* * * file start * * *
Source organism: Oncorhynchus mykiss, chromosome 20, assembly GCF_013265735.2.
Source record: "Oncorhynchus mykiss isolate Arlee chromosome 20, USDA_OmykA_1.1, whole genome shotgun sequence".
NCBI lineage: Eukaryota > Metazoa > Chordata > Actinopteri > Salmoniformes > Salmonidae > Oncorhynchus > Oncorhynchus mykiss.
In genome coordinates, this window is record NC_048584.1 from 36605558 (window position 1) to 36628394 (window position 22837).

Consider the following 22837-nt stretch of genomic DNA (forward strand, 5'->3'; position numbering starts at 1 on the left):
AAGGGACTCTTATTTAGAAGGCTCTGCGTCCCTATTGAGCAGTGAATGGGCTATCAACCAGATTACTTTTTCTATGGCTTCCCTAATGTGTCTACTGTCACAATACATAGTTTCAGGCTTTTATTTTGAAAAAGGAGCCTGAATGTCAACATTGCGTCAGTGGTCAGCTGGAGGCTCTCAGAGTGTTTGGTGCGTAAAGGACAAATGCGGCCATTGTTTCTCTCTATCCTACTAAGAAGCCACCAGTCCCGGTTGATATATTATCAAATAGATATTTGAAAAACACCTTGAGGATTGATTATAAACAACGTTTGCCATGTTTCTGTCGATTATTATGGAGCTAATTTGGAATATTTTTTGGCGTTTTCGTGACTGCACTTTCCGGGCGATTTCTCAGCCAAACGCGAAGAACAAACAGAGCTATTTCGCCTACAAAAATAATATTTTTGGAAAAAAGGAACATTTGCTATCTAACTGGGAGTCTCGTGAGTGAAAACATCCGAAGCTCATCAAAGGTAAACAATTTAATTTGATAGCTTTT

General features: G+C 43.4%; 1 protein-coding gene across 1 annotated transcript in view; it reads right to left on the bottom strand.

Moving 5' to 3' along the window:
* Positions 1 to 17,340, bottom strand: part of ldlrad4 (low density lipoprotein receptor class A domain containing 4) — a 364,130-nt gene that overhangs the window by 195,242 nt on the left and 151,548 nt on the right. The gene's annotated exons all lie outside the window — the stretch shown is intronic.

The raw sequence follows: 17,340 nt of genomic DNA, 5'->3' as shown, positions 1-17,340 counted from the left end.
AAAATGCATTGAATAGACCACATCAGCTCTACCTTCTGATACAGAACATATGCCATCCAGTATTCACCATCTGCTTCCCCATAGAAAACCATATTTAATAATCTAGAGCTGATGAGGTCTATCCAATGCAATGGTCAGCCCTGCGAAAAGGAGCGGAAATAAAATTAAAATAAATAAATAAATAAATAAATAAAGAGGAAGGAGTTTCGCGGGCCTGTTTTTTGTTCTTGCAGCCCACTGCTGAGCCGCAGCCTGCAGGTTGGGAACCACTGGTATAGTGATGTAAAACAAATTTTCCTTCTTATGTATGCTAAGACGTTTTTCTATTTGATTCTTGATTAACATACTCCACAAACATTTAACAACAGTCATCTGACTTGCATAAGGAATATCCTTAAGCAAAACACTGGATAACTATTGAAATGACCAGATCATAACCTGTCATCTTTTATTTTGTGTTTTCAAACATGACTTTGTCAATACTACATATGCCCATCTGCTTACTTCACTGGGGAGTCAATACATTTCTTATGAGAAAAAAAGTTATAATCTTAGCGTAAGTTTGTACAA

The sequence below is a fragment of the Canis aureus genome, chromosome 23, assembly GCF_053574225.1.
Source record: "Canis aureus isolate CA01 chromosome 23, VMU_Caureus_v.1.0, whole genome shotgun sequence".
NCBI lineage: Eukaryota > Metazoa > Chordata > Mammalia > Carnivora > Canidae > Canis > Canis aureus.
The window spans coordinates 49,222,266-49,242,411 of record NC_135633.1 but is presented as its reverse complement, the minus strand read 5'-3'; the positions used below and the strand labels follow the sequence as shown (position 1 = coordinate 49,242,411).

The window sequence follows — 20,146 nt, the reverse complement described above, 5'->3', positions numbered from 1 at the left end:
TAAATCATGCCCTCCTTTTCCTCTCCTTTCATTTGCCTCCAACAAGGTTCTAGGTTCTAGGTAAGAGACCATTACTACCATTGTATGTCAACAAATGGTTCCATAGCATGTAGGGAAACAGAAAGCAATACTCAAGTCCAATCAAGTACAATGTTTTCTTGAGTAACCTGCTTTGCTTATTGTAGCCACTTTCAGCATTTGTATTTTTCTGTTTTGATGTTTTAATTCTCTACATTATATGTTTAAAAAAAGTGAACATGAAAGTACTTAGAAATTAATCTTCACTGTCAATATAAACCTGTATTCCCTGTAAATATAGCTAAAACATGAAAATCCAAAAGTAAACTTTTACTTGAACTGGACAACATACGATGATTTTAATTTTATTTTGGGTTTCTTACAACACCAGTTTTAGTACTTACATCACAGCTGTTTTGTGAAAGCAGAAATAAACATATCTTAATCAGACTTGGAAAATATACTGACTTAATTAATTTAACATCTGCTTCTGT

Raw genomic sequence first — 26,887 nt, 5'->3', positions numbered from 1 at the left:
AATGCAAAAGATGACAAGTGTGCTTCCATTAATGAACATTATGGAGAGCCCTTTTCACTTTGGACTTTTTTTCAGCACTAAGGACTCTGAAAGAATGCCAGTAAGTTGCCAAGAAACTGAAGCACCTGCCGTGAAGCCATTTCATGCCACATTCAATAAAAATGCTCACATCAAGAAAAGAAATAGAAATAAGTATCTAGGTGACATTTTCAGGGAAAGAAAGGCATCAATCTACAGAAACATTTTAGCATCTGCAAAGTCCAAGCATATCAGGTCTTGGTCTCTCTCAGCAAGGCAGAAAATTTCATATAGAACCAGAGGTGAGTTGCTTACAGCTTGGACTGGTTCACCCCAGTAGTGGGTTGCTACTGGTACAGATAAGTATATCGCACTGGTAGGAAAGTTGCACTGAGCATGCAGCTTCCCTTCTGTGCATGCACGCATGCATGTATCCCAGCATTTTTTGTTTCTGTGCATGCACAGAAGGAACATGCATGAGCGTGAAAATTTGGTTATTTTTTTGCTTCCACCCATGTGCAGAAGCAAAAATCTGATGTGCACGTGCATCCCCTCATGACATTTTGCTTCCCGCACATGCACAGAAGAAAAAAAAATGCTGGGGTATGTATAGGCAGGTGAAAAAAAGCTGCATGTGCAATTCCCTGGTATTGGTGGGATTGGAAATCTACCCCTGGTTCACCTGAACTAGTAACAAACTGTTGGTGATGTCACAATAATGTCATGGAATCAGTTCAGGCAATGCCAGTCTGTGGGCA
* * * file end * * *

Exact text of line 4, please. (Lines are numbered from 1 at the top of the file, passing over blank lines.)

In genome coordinates, this window is record NC_048584.1 from 36605558 (window position 1) to 36628394 (window position 22837).